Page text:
Although a convincing majority of the Graduate Employees and Students Organization’s membership voted Wednesday to launch a five-day strike, questions loom about the legitimacy of the vote, the projected magnitude of the teaching assistant job action and the strike’s effectiveness in swaying an administration that has staunchly opposed graduate student unionization for decades.

Amidst questions about the legitimacy and impact of the strike, considerations for labour dispute management take center stage. In scenarios like the one facing GESO, where transparency around voting outcomes and membership support are contentious issues, deploying skilled security services becomes pivotal. Such measures not only protect the integrity of strike activities but also facilitate dialogue between stakeholders and authorities.

While GESO claims that 82 percent of its humanities and social sciences TAs who attended the membership meeting voted to strike, GESO’s leadership has refused to release the actual figures for the vote. That the group will not say how many TAs actually voted at the meeting has cast doubt among some on the depth of GESO’s support on the eve of a strike slated to begin Monday morning.

GESO chair Mary Reynolds GRD ’07 estimated that about 500 GESO members — including graduate students not currently teaching — cast their ballots Wednesday. But Reynolds would not release the number of current TAs who voted to strike when pressed to do so, dismissing the figure as not representative of the number of graduate students she expects to join picket lines next week.

“The strength of the strike will be determined Monday with how many people are in the picket lines and how many classes and sections are cancelled,” Reynolds said. “I would expect hundreds and hundreds [to strike].”

GESO’s goal next week is not to antagonize undergraduates and TAs who chose not to strike, GESO organizer David Huyssen GRD ’10 said, but to promote open dialogue — and negotiations –between the administration and GESO.

“The picket lines, as they’ve been envisioned, are not going to be hard and fast picket lines,” he said. “Our goal is certainly not to keep people out of the buildings.”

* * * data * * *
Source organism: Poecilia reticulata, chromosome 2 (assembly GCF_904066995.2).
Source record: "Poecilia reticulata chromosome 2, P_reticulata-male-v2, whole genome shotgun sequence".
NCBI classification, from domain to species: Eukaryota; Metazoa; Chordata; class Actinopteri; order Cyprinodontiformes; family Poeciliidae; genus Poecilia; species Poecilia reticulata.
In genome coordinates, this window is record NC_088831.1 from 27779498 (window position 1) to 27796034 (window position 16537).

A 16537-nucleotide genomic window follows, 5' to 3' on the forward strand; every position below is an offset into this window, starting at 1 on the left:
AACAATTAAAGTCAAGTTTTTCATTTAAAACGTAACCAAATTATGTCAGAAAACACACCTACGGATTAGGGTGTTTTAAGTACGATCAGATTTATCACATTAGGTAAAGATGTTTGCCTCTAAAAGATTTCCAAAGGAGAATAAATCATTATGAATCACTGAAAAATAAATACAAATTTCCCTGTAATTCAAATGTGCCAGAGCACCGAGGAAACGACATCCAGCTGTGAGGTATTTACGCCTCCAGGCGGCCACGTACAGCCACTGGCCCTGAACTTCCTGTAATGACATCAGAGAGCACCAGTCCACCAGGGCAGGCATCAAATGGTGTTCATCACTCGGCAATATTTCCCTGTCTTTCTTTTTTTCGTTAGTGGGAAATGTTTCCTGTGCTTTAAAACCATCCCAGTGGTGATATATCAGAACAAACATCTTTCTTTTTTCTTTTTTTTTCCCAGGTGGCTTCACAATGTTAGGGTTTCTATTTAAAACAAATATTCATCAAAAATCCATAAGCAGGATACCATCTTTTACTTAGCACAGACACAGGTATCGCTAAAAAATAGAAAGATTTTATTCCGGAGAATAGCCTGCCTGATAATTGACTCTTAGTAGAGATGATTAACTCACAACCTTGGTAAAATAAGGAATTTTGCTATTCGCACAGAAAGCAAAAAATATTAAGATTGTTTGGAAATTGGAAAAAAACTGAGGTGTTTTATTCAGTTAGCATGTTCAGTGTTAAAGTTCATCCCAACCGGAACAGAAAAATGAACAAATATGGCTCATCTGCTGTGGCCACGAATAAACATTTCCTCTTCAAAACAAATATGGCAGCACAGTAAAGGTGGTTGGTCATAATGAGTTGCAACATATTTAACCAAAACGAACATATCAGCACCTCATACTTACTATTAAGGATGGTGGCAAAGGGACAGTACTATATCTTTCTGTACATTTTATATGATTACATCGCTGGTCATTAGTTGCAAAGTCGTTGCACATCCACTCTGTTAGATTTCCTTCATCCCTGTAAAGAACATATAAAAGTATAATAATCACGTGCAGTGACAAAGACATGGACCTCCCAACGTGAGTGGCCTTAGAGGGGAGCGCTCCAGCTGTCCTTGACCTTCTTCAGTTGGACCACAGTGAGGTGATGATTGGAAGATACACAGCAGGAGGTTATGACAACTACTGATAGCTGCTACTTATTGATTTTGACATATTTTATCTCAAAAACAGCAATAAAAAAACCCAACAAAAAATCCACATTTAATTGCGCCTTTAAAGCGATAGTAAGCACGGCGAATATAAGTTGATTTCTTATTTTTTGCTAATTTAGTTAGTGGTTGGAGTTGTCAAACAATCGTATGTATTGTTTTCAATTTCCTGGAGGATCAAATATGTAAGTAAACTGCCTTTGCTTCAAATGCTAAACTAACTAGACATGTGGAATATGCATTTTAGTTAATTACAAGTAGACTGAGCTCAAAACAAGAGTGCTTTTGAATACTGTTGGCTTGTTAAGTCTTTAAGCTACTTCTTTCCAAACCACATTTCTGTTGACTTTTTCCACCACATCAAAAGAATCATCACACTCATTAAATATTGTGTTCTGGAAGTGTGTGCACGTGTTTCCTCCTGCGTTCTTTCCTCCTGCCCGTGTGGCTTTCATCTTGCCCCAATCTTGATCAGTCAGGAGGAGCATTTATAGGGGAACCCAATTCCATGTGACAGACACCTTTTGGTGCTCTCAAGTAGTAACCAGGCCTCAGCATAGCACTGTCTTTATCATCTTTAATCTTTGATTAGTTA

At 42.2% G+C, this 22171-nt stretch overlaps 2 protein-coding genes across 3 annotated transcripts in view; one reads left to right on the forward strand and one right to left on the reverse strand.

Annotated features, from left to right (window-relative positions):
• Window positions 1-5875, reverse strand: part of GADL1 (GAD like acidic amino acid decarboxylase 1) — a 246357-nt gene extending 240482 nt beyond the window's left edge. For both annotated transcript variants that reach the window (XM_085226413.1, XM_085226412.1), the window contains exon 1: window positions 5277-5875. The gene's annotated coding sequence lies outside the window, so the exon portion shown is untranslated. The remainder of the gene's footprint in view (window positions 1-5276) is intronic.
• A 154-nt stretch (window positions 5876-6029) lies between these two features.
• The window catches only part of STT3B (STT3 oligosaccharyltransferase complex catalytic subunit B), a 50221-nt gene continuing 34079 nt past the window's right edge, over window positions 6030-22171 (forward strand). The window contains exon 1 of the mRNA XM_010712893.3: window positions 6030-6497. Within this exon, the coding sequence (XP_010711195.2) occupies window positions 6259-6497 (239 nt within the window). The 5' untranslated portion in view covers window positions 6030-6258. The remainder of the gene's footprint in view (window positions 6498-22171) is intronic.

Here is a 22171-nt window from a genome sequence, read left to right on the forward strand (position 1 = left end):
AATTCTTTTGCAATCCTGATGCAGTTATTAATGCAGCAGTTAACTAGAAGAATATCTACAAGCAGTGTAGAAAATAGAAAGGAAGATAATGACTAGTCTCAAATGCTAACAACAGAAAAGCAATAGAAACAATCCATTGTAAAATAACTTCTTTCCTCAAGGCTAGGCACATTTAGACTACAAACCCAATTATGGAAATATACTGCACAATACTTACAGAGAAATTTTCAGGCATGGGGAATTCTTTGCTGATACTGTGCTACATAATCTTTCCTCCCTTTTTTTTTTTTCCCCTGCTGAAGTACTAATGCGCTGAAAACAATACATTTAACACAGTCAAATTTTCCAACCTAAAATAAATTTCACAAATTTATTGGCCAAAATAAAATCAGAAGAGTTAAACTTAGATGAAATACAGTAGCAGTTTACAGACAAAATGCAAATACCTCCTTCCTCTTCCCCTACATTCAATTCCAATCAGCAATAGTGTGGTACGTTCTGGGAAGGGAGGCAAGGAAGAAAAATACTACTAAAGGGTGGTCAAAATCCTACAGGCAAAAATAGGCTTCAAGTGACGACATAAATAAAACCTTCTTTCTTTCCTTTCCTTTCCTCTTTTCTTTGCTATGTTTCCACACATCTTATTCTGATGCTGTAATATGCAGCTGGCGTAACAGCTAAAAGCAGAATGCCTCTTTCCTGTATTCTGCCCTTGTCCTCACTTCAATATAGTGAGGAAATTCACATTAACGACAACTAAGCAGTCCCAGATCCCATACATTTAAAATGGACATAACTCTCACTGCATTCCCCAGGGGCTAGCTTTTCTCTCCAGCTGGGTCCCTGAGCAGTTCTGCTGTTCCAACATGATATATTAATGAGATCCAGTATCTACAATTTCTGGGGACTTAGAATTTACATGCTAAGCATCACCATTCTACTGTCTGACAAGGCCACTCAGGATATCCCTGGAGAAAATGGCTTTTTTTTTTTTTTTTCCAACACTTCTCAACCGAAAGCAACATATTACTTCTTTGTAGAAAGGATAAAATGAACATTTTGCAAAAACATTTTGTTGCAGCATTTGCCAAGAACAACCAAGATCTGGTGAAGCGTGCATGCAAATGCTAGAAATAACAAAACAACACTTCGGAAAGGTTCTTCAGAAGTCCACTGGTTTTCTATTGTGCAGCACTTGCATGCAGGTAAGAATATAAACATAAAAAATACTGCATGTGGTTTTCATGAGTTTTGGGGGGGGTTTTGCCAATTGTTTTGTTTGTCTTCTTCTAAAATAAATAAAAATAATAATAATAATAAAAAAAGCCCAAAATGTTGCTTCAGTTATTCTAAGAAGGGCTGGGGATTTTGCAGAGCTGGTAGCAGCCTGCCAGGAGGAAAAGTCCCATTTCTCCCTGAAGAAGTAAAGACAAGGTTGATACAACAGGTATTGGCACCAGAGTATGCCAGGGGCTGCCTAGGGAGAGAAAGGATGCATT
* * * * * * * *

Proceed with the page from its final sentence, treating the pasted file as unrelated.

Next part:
Members of Columbia University’s Graduate Students Employees United, which is holding a strike coordinated with the one at Yale, have laid out plans for a more extensive strike. GSEU has asked graduate students not to attend classes and faculty are being asked to move their lectures off campus, according to the group’s Web site.

At Yale, GESO has made no such requests. The group has not laid out a specific schedule for the job action, but Huyssen said state politicians are scheduled to visit campus on Monday, local labor leaders will speak on Tuesday and GESO members will go to New York City on Wednesday for a labor rally with Columbia’s striking TAs.

While GESO continues its planning for next week, some graduate students are questioning the validity of GESO’s claim that it has overwhelming support among graduate students in the humanities and social sciences. Justin Zaremby GRD ’09, who is not a GESO member, said he thinks there is “probably a majority mood” in support of a strike within GESO, but said it remains to be seen how many TAs will actually cancel sections and go on strike.

“I was a little bit disturbed by the fact that percentages were given, but there were no numbers given,” Zaremby said. “To me, that means I’ll have no way of actually knowing how many people will strike. I know some are going to, and there’s certainly not a sentiment among graduate students as a whole. I certainly would not be going on strike if I were TA-ing.”